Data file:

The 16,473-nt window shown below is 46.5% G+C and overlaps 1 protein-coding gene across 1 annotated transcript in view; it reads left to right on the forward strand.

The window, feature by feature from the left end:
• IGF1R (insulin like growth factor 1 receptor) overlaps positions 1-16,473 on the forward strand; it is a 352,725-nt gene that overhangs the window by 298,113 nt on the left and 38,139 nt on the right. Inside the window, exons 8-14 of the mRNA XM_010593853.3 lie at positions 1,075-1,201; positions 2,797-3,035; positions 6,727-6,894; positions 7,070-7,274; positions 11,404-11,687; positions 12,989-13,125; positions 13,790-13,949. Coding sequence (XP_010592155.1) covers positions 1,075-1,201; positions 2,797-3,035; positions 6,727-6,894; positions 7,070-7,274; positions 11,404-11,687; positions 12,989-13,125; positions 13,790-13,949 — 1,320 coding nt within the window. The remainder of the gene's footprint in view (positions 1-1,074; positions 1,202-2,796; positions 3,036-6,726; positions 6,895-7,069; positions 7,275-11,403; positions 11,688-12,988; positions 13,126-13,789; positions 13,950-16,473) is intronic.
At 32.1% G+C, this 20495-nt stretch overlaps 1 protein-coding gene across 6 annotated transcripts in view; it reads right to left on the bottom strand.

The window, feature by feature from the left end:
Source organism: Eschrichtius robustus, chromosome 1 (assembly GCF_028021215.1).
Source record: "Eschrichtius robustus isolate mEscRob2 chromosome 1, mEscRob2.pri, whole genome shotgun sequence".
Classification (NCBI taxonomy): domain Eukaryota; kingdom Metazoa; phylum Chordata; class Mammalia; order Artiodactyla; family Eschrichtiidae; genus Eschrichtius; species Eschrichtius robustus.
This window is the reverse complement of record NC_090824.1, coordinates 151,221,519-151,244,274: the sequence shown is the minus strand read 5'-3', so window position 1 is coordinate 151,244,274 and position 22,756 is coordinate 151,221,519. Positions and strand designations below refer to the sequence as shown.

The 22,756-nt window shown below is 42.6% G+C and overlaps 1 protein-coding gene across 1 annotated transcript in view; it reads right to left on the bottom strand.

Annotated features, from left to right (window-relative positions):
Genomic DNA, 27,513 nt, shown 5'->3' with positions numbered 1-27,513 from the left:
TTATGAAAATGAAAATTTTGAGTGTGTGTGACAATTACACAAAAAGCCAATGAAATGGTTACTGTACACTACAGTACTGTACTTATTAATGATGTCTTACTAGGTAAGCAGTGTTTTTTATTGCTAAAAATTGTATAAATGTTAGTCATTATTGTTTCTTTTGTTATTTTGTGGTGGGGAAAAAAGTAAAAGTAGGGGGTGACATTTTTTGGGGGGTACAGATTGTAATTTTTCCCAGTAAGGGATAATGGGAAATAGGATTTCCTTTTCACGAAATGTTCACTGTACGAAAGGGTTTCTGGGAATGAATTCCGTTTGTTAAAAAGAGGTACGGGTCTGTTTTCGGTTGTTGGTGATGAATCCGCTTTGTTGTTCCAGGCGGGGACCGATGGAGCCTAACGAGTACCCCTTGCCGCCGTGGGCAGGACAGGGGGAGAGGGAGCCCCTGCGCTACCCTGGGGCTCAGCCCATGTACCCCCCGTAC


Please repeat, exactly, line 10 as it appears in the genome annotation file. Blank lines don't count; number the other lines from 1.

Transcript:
The 22,756-nt window shown below is 42.6% G+C and overlaps 1 protein-coding gene across 1 annotated transcript in view; it reads right to left on the bottom strand.